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Australia Sectors

What is Australiaʼs pathway to limit global warming to 1.5°C?

Power sector in 2030

In 2020, coal, gas, and renewables (including biomass) made up 54%, 20%, and 25% of Australia’s power generation mix, respectively. The latest government statistics show that coal’s share has fallen, while that of gas and renewables has increased.3 Although the decrease in coal use is positive, illustrative 1.5°C pathways would require this to occur at a faster pace and that coal be phased out of power by 2030. Gas-fired power should also begin to decline and be phased out by 2035. Moreover, fossil fuel phase-out should coincide with a strong uptake of renewables. This is to be accomplished by a projected 82% renewable penetration in Australia’s power sector by 2030. An 82% renewables penetration would be an increase from the current 27% level and the projected ~68% 2030 level under the government’s latest projections.

Towards a fully decarbonised power sector

A 1.5°C compatible full decarbonisation of the power sector by mid-2030s could be driven by the phase-out of coal around 2029 and gas around 2035, and a strong uptake of renewables reaching around 100% of the power mix by 2040.

The Climate Action Tracker assessment of Paris compatible pathway for Australia shows that the power sector could be fully decarbonised by the mid-2030s with a 97% renewable energy share by 2030. Analysed downscaled pathways show a lower uptake of renewables by 2030, around 81-88%.

The range of 1.5°C compatible pathways assessed here see power sector carbon emissions reach 32–60 MtCO₂/yr by 2030, a reduction of 67-82% below 2019 levels.

1 Australian Government. Australia’s Nationally Determined Contribution Communication 2022. 2022.

2 Australian Government. Australia’s Nationally Determined Contribution Communication 2021. 2021.

3 Australian Government. Australian Energy Update 2022. Department of Climate Change, Energy, the Environment and Water. 2022.

4 Reputex. The Economic Impact of the ALP’s Powering Australia Plan. 2021.

5 IEA. Greenhouse Gas Emissions from Energy 2021 Edition. 2021.

6 Australian Government. National construction code (NCC) updates mean energy efficiency ratings expansion for new residences. Department of Climate Change, Energy, the Environment and Water. 2022.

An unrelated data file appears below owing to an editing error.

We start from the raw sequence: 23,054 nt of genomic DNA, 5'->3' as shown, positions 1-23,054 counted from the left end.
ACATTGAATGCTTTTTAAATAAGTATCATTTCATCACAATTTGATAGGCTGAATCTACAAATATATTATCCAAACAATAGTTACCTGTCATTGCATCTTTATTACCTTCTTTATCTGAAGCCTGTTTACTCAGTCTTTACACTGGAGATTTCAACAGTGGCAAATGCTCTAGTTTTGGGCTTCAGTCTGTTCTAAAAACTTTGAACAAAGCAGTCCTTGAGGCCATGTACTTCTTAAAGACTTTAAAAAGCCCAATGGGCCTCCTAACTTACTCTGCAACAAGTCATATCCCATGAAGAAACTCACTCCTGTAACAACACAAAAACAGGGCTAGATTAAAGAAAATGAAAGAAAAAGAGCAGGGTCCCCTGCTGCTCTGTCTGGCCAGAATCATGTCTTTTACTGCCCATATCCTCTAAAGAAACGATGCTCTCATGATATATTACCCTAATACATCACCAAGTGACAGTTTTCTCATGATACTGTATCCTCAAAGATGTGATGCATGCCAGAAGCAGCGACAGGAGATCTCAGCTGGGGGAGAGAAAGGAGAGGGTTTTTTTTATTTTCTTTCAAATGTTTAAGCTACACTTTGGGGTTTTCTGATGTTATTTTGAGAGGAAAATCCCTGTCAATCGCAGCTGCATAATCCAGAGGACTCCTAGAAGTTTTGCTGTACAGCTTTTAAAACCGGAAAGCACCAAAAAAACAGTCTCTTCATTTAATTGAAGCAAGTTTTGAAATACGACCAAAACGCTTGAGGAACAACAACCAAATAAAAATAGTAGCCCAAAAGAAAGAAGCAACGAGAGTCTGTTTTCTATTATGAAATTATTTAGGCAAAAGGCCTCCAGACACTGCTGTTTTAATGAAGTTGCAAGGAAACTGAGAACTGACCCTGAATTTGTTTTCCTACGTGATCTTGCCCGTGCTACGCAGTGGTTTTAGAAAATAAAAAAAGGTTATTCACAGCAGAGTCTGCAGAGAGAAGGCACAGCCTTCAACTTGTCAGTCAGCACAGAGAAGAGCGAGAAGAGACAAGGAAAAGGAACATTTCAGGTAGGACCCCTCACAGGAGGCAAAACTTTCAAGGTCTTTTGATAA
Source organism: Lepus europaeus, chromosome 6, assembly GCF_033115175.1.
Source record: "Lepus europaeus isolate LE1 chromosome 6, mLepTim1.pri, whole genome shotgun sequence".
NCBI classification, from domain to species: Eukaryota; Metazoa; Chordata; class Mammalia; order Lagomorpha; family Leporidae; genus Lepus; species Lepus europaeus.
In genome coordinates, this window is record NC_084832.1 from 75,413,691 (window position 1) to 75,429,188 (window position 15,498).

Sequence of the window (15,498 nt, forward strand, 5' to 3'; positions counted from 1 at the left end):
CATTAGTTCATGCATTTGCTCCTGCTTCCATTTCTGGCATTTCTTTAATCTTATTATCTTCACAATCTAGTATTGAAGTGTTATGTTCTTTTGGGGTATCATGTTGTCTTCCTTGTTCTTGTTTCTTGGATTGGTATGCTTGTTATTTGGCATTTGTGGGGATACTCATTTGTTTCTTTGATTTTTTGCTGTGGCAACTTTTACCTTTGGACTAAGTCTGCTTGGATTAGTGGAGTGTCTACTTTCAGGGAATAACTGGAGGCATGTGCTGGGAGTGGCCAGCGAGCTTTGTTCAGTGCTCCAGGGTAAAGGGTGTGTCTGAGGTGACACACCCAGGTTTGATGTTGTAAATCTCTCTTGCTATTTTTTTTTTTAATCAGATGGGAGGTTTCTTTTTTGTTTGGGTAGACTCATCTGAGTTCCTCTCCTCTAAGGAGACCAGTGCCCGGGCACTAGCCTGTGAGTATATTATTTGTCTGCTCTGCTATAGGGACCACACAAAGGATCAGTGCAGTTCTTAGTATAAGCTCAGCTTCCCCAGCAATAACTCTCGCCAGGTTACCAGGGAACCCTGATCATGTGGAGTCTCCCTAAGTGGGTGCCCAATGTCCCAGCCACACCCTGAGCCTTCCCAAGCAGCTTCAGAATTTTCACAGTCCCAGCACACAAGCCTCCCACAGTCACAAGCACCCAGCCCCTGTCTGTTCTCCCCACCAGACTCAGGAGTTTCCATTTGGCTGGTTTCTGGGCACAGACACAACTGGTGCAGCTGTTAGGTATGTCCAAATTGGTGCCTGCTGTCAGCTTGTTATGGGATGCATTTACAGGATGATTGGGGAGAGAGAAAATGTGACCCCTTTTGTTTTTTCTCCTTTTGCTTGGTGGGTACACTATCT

7 Australian Government. Trajectory for Low Energy Buildings. Department of Climate Change, the Environment, Energy and Water. 2019.

8 Australian Government. Safeguard Mechanism reform: consultation paper. Department of Climate Change, Energy, the Environment and Water. 2022.

9 Australian Government. Australia’s Long-term Emissions Reduction Plan. 2021.

10 Parliament of Australia. Climate Change Bill 2022. 2022.

11 Climate Action Tracker. Australia. August 2022 update. Climate Action Tracker. 2022.

12 Australian Government. Australia’s emissions projections 2021. 2021.

13 AEMO. 2022 Integrated System Plan For the National Electricity Market. 2022.

14 Hurst, D. Australia could send extra gas to Europe as Russia cuts supplies due to Ukraine tensions. The Guardian. 2022.

15 Woodside. AGM Address by Chairman Richard Goyder and CEO Meg O’Neill. 2022.

16 AEMO. Gas Statement of Opportunities. 2022.

17 Australian Government. Legacy of ongoing Morrison Government fossil fuel handouts. 2022.

18 Morton, A. & Touma, R. Labor urged to axe $1.9bn in ‘zombie’ fossil fuel subsidies promised by the Coalition. The Guardian. 2022.

19 King, M. New offshore greenhouse gas storage acreage to help lower emissions. The Hon Madeleine King MP Media Releases. 2022.

20 King, M. Speech at the Asia Pacific Oil and Gas Conference, Adelaide. The Hon Madeleine King MP Media Releases. 2022.

21 Australian Government. Emissions Reduction Fund White Paper. 2014.

22 COAG Energy Council. National Energy Productivity Plan 2015-2030. 2015.

23 Australian Government. Renewable Energy Target. Clean Energy Regulator. 2022.

24 Parkinson, G. Australia officially met renewable target in January, despite big project delays. Renew Economy. 2021.

25 Climate Analytics. Submission to the Australian Government’s review of the Safeguard Mechanism. 2022.

26 Parra, P. Y., Hare, B., Hutfilter, U. F. & Roming, N. Evaluating the significance of Australia’s global fossil fuel carbon footprint. 2019.

27 Department of Industry Science Energy and Resources. Australian Energy Update 2020, Australian Energy Statistics. 2020.

28 Australian Government. Trade and Investment at a Glance. 2020.

29 Readfearn, G. Australian coal burnt overseas creates nearly twice the nation’s domestic emissions. The Gaurdian. 2021.

30 Wood, T., Dundas, G. & Ha., J. Start with steel. 2020.

31 Marshall, L. Building a clean hydrogen industry for Australia. CSIRO. 2021.

32 Climate Action Tracker. Australia. CAT Scaling Up Climate Action series. Climate Action Tracker. 2020.

33 Climate Analytics. FACTSHEET 4: Australia’s Industry Inefficient and standing still. 2018.

34 Reputex. The Economic Impact of the ALP’s Powering Australia Plan. 2021.

35 Macintosh, A. et al. The ERF’s Human-induced Regeneration (HIR): What the Beare and Chambers Report Really Found and a Critique of its Method. 2022.

36 Randall, T. Clean Energy Has a Tipping Point, and 87 Countries Have Reached It. Bloomberg Green. 2022.

37 Australian Government. Australia reaches the 3 million solar milestone. Clean Energy Regulator. 2021.